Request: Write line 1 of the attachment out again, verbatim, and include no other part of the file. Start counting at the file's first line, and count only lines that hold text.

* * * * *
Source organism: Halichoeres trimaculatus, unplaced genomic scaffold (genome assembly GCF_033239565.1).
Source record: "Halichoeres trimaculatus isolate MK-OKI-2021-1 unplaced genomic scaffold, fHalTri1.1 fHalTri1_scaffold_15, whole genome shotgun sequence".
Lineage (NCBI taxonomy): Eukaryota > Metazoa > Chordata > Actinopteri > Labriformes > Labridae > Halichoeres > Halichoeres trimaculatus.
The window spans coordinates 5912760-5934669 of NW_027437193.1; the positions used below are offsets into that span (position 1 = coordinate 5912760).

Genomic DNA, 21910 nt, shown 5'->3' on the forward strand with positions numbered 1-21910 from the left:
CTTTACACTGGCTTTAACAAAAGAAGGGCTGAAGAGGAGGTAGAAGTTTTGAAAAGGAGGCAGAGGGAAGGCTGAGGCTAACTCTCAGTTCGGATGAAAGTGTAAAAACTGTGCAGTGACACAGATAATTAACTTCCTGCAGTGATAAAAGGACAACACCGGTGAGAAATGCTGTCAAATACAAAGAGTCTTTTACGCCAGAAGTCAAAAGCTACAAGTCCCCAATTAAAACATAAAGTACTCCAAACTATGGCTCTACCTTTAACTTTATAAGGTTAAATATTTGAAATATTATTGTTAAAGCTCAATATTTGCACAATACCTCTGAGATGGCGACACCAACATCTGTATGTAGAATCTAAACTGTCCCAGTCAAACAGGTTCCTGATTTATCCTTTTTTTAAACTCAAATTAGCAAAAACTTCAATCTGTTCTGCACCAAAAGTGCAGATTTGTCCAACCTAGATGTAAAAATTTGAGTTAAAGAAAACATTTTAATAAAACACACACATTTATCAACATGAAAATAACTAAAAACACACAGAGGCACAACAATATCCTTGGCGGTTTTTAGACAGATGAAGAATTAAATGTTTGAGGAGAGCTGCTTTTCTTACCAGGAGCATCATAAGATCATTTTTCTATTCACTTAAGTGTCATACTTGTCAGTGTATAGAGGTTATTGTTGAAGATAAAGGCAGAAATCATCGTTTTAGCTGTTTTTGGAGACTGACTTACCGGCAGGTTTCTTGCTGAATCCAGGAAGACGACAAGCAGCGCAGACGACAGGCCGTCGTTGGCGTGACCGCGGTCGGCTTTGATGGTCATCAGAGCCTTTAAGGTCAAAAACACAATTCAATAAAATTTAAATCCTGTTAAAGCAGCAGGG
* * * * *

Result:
Source organism: Halichoeres trimaculatus, unplaced genomic scaffold (genome assembly GCF_033239565.1).